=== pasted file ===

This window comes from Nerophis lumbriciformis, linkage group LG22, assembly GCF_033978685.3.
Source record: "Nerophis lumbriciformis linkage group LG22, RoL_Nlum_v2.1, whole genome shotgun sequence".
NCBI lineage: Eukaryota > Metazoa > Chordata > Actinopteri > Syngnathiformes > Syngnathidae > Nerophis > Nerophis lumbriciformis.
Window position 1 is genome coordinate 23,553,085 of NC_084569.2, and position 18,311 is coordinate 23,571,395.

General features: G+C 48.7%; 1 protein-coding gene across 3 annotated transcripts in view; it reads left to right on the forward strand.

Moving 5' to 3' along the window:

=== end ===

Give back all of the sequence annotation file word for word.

This window comes from Nerophis lumbriciformis, linkage group LG22, assembly GCF_033978685.3.
Source record: "Nerophis lumbriciformis linkage group LG22, RoL_Nlum_v2.1, whole genome shotgun sequence".
NCBI lineage: Eukaryota > Metazoa > Chordata > Actinopteri > Syngnathiformes > Syngnathidae > Nerophis > Nerophis lumbriciformis.
Window position 1 is genome coordinate 23,553,085 of NC_084569.2, and position 18,311 is coordinate 23,571,395.

General features: G+C 48.7%; 1 protein-coding gene across 3 annotated transcripts in view; it reads left to right on the forward strand.

Moving 5' to 3' along the window: